Beyond the big one: Real recovery in San Francisco

Last year San Francisco’s Patrick Otellini became the world’s first municipal chief resilience officer, a position sponsored by the Rockefeller Foundation as part of its 100 Resilient Cities (100RC) program. We spoke with him about his experiences to date and plans for the future.

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What are the most important lessons you’ve learned since taking on this role?

Well, being the first city to launch our strategy through the 100RC process, we were very much a pilot. Everyone acknowledged that this was a new experiment.

In my previous role as San Francisco’s director of earthquake safety — as in a lot of work that we do in the city government — our work was very focused and very intentional. And we were very successful in a lot of our efforts. But when we started with 100RC we were able to take a pause, step back into a research phase, which allowed us to understand things in a more dynamic way. That’s been a treat that we don’t often get in the public sector. In going through that process, we’ve been able to strengthen a lot of our existing programs, identifying cobenefits and beginning to tie these together in a really great way.

Can you give an example?

In my opinion, the eastern seawall, on the Bay side, is the Achilles’ heel of San Francisco. It’s aging infrastructure — it’s a century old. It’s not ready for a seismic event. It’s not ready for sea-level rise. It’s got every major utility passing through it. And it also has the Transbay Tube, which takes thousands of people into San Francisco on BART [Bay Area Rapid Transit] every day.

Typically we would approach something like this from, say, a seismic safety standpoint. Well, then you only have a small community of advocates that are really passionate about preparing for the earthquake. But they’re by themselves. When you start to layer in other elements of resilience and look at the multihazard aspect of things… Say you’re talking about sea level rise, for example. Then all of a sudden you start to get the more traditional sustainability folks involved. And then you leverage the effort with the utility companies that have private-sector interests at the site. All of a sudden you get to build an advocacy group around the idea that, hey, we’re all in this together. By doing something that hits these cobenefits we can actually do something really important for San Francisco.

So it’s about building the political will, but also about smart planning.

What financing strategies have proven successful for urban resilience initiatives?

This is something that San Francisco has been doing well for a number of years. We have a 10-year capital plan, and that has been the saving grace of our resilience efforts over and over again.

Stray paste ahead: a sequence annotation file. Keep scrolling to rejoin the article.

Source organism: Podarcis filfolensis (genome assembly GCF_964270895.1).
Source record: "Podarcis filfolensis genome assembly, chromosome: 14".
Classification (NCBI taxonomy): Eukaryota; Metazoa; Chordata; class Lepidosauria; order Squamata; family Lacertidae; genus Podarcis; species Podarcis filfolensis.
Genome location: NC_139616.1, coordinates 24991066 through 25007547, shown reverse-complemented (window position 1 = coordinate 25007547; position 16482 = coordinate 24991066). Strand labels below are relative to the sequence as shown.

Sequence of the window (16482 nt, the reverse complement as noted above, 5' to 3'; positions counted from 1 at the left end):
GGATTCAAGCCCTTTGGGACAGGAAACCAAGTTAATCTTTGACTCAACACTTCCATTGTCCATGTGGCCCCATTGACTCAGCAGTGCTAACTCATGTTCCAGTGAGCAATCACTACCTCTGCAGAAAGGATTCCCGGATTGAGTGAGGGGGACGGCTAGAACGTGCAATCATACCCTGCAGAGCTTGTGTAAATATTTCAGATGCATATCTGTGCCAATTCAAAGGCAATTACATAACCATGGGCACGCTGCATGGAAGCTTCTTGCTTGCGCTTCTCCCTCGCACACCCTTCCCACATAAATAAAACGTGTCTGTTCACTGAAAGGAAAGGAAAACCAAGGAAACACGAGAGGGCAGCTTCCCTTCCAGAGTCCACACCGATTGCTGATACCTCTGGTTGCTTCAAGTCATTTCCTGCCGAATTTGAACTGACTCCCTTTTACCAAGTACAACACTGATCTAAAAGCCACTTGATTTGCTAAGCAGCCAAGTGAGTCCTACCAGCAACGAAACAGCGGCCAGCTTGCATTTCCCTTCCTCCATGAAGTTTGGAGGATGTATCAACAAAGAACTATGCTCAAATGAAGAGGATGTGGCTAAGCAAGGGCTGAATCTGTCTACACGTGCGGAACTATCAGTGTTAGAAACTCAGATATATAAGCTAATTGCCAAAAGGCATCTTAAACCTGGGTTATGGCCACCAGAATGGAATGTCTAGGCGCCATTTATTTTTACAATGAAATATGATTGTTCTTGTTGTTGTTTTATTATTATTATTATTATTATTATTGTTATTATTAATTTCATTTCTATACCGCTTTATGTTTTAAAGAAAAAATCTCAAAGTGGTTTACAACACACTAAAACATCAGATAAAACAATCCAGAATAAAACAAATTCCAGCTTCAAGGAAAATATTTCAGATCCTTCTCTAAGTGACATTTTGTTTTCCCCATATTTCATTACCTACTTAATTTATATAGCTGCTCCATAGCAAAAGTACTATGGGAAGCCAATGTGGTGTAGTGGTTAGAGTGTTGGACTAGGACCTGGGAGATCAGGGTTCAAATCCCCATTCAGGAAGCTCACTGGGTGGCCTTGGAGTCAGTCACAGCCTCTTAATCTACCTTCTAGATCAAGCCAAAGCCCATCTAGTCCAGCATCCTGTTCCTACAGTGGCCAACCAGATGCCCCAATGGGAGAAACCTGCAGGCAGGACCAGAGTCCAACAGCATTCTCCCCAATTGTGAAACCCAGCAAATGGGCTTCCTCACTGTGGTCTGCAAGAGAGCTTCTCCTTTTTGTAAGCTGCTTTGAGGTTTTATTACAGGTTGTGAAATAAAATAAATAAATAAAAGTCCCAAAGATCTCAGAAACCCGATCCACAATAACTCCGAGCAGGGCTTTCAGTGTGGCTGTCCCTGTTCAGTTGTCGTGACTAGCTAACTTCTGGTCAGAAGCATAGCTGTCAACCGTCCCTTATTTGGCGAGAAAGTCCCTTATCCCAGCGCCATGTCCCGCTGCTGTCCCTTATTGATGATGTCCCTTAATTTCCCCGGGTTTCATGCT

When we do a general obligation bond, for example, we routinely do earthquake safety bonds for retrofitting public safety facilities and other pieces of infrastructure that need it. We can’t just do a single bond for several billion dollars; we obviously have to break that up over a number of years or a number of election cycles. So having forward thinking on that has led to a process that really is resilience thinking at its finest.

When we talk about resilience, we’re often really talking about applying a new lens to an existing problem. And I think our 10-year capital plan has really exemplified that, making us able to plan for our financial future, for these big projects that sometimes don’t get planned for because they seem unapproachable.

When we talk about resilience, we’re often really talking about applying a new lens to an existing problem.

What doesn’t work in terms of funding?

One of the examples I like to use is from the ’90s after the Loma Prieta earthquake, when we started requiring that brick buildings, unreinforced masonry buildings, go through seismic retrofit. The way we dealt with funding that was to create a $350 million general obligation bond. It went to the voters, raised property taxes — and 20 years later we see that only about $50 million of that $350 million was ever used.

Unfortunately, sometimes when cities or public entities create these finance programs there’s so much red tape. There are so many qualifications and requirements; the process can be cumbersome. So we saw people going to the private sector. The private sector was responsible for financing a lot of these retrofits.

When we launched the Mandatory Soft Story Retrofit Ordinance project in 2013, when I was director of earthquake safety, we wanted to think a little bit differently.

We started thinking about PACE funding, which stands for Property Assessed Clean Energy. It’s a mechanism where basically you’re borrowing money and paying it back through the form of increased property taxes on your parcel. You’re able to get a loan for things like solar panels and other clean energy improvements. The thinking is that if you put solar panels on your home, your energy bill is cheaper and you can pay back the loan — it’s basically a wash.